The last few years tested executives in almost any corner of corporate America, thanks to a brutal recession and a slow recovery.
The pressure rose a couple notches higher for health insurance providers. That's because CEOs like Michael B. McCallister of Humana Inc. also face a federal overhaul of the health care system and widespread customer scorn over steep premium hikes.
McCallister, 58, wades into these challenges with the big-picture perspective one gains after spending more than 36 years with the same company. During that time, Humana transformed its business from operating hospitals to become the fifth-largest U.S. health insurer.
Based in Louisville, Ky., Humana sells individual and employer-sponsored insurance. It also specializes in Medicare Advantage plans, which are subsidized versions of the government's Medicare program for the elderly and disabled.
Business has been good for Humana. Its earnings dropped in the fourth-quarter but the insurer still made $1.1 billion last year.
McCallister recently talked about his tenure and the industry in an interview with The Associated Press.
Q: You never aspired to be a CEO. Yet nearly 11 years later, you're the longest-tenured leader of a major health insurer. Humana had lost $382 million in 1999, the year before you took over. Why did you apply for the job?
A: I had worked on a number of hospital turnarounds across the country. The company was in a position where it was going to need a turnaround, so that was something that didn't deter me.
I had a lot of personal investment in Humana and its history and where it was, and I hated to see it flounder. That's really what drove me to hold my hand up and ask for the job.
Q: You've said your experience with hospitals offered a broad view of the health care system and gave you a chance to learn where the real weaknesses are. What's an example?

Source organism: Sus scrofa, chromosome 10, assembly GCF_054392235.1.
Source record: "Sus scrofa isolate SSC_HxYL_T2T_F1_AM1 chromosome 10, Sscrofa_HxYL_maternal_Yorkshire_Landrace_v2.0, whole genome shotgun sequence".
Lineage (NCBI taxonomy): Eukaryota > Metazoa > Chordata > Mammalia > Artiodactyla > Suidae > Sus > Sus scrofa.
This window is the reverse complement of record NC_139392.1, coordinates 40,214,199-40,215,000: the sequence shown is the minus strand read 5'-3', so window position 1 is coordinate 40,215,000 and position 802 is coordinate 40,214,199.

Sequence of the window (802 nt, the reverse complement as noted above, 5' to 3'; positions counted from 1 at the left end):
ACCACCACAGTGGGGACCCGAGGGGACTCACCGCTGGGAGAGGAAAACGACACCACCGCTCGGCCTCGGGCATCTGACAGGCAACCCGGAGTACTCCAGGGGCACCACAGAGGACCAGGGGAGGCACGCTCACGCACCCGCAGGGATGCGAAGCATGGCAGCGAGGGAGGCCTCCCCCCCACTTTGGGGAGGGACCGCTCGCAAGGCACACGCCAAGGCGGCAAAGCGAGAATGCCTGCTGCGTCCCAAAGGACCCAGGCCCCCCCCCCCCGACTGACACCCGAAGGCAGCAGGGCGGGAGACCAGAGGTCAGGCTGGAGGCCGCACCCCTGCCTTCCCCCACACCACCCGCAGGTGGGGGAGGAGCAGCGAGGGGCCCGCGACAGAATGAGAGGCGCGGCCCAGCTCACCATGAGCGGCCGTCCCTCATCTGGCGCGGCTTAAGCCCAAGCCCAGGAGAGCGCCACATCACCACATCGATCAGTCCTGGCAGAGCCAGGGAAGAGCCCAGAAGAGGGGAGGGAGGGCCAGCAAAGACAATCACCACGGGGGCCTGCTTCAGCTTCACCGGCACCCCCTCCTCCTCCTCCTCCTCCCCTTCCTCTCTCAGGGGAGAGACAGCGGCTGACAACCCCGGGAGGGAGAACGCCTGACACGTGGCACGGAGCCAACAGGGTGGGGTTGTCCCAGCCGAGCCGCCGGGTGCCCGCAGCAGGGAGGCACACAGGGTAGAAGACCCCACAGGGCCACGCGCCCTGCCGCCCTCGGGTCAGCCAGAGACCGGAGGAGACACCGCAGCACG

A: Foremost is the fact that consumers have absolutely no clue what price or quality looks like in health care.
People would seek out care, and they never asked the questions what does this cost, what are my options? They just sort of stumble through the system. Then as a hospital CEO, they would come in my office and say, "Explain this bill to me," and it would be two inches thick.
You'd see the frustration on their faces when they're trying to understand what's happening to them, both clinically and financially.
Q: You've been a big backer of high-deductible, low-premium insurance plans, which expose patients more to health care expenses outside the typical $20 doctor's office copay. Why do you feel this is so important?
A: In the rest of the economy, you have incredible power in the hands of the consumers. Bad services and bad products essentially get crushed. The consumers can be quite powerful when they apply their knowledge and their buying power to anything.
I just think when we have a financial stake in decision making, we pay a little more attention to what our options are, we're going to demand higher quality, we're going to demand better service and the rest of the economy has taught us that.
Q: The health care overhaul turned into health insurance reform last year. Was that misguided or does your industry need some serious repair?
A: You'd have a hard time finding people in our industry who would tell you it didn't need some major structural changes.
I mean health care itself. All the participants have a role in fixing this, and at the end of the day the bill basically focused on health insurance.
Essentially we're moving the chairs around on the deck of the Titanic. Health care costs are still out of control, and the disruption in the market with all this chair moving is going to be pretty noisy over the next handful of years. I think it's unfortunate.
It was maybe a well-intentioned effort with some good outcomes and a lot of unintended consequences yet to be seen.
Q: What would be the key element to change about the federal overhaul?
A: It's loaded up with taxes across the entire thing, and you've got to ask yourself if you're trying to get health insurance costs down for people why would taxing the very benefits that they have help? The answer is it won't. (The health care overhaul that President Obama signed last spring aims to cover millions of uninsured people and plans to fund this, in part, with taxes on health insurance and reduced payments for Medicare Advantage plans).
Q: You've lasted much longer than the average Fortune 500 CEO. How much longer will you stick around?
A: I don't really know. I think retirement is on the horizon, but it's on the horizon. It's not real close.